Consequences (to your family) for not making a Will
“…George’s family then found out there was no will, and as his second marriage revoked his will, he died intestate…”
George, a business operator, made a Will during the early part of his first marriage. The Will left his assets to his wife and if she died before him, to any of his children equally. At the time of making the Will, he had no children and believed that the Will would suit his purposes for a long time.
In time, his circumstances changed considerably. George had three children, two sons, and a daughter. The eldest son Jack, showed an aptitude for business, and George wanted Jack to take over the family business. Jack worked in the business long hours without pay, or little reward anticipating that he would take over the business. Jack gave up various business opportunities to help run the family business.
As George accumulated other assets, the family accepted that Jack would receive the family business and the other children would receive a share of the other assets. However, George failed to make any formal arrangements to ensure that his wishes and plans were incorporated in a new Will despite his first marriage breaking down, his re-marriage, second divorce and his three children all-marrying and having their own children. George suddenly developed a heart disease and died.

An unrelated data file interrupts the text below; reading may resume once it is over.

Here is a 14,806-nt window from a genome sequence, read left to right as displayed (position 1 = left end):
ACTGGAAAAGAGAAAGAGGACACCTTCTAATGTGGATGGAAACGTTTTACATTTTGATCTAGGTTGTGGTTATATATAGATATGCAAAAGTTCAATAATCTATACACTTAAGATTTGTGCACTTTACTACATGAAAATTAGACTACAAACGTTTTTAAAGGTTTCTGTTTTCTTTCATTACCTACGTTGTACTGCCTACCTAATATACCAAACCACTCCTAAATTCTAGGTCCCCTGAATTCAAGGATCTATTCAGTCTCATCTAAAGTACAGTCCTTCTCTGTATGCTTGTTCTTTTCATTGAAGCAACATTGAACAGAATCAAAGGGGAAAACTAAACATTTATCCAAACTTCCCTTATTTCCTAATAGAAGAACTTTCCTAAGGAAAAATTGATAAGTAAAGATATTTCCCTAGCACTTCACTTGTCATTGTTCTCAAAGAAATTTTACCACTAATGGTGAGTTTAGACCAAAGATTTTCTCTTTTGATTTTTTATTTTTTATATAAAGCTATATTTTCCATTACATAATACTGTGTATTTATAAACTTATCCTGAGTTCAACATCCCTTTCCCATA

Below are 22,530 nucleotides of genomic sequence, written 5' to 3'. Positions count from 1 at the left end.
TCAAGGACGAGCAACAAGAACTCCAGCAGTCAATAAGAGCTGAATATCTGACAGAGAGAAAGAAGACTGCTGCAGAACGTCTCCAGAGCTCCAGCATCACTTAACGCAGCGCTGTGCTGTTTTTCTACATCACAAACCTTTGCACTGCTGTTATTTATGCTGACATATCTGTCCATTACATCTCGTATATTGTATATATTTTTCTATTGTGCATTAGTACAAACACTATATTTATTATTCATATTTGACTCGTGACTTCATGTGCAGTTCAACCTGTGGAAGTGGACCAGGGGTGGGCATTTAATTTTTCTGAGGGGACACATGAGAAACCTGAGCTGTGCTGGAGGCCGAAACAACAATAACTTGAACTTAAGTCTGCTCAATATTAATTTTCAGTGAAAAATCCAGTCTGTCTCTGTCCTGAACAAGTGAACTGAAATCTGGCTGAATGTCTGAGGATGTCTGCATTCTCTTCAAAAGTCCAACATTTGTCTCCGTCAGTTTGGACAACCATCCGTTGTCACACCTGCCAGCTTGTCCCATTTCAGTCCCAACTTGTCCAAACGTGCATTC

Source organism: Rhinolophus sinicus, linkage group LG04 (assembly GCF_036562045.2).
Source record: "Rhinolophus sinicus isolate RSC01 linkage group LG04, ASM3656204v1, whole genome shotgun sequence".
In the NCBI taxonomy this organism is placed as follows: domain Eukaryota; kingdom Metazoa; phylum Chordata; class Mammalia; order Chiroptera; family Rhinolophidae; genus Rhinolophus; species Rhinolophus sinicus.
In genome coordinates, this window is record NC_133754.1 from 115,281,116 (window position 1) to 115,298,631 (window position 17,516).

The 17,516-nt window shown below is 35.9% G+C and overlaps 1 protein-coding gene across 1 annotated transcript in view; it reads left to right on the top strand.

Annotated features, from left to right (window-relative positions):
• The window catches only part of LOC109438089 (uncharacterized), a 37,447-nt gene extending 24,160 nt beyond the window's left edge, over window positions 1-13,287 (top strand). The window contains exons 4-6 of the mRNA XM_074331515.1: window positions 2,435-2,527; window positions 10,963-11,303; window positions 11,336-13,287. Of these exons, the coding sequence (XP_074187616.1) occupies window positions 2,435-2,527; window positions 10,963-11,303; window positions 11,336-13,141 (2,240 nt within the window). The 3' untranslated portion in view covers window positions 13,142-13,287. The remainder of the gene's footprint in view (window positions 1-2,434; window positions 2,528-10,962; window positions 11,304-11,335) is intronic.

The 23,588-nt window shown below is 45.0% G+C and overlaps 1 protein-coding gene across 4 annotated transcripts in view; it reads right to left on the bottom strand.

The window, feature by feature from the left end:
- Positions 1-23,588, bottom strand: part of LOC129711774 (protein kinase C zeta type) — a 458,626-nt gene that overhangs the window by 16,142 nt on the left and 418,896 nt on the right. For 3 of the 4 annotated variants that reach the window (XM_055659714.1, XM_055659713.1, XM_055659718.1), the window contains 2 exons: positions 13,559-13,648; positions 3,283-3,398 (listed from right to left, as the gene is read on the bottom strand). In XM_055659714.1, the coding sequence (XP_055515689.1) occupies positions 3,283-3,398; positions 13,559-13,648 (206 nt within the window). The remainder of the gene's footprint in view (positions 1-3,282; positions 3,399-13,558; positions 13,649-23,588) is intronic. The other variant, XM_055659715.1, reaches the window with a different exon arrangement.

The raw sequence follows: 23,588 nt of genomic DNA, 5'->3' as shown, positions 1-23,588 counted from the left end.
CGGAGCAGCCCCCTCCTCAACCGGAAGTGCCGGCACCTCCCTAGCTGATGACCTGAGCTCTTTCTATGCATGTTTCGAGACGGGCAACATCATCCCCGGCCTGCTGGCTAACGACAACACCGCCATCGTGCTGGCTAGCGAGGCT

The three children had been under the impression that there was a Will, who provided for them in the manner that George had discussed with them, in particular, the giving of the family business to Jack.
George’s family then found out there was no new Will and as his second marriage revoked the original Will, he died intestate (i.e., without a Will), and George’s whole Estate according to law, would be divided equally between the three children. Although the two brothers were prepared to adjust their interests to comply with George’s wishes, the daughter influenced by her husband, wanted to keep a full one-third interest in the Estate without taking into account Jack’s promised entitlement.
George’s failure to properly implement his wishes and family agreement in a Will forced Jack to take his sister to Court seeking his entitlement and to prevent the business being broken up. The ensuing litigation split the family and cost the Estate a considerable amount of money.
In order to fund the litigation and payout his sister, Jack now has a mortgage, which he would not have had, if his Father had prepared a Will when circumstances changed.
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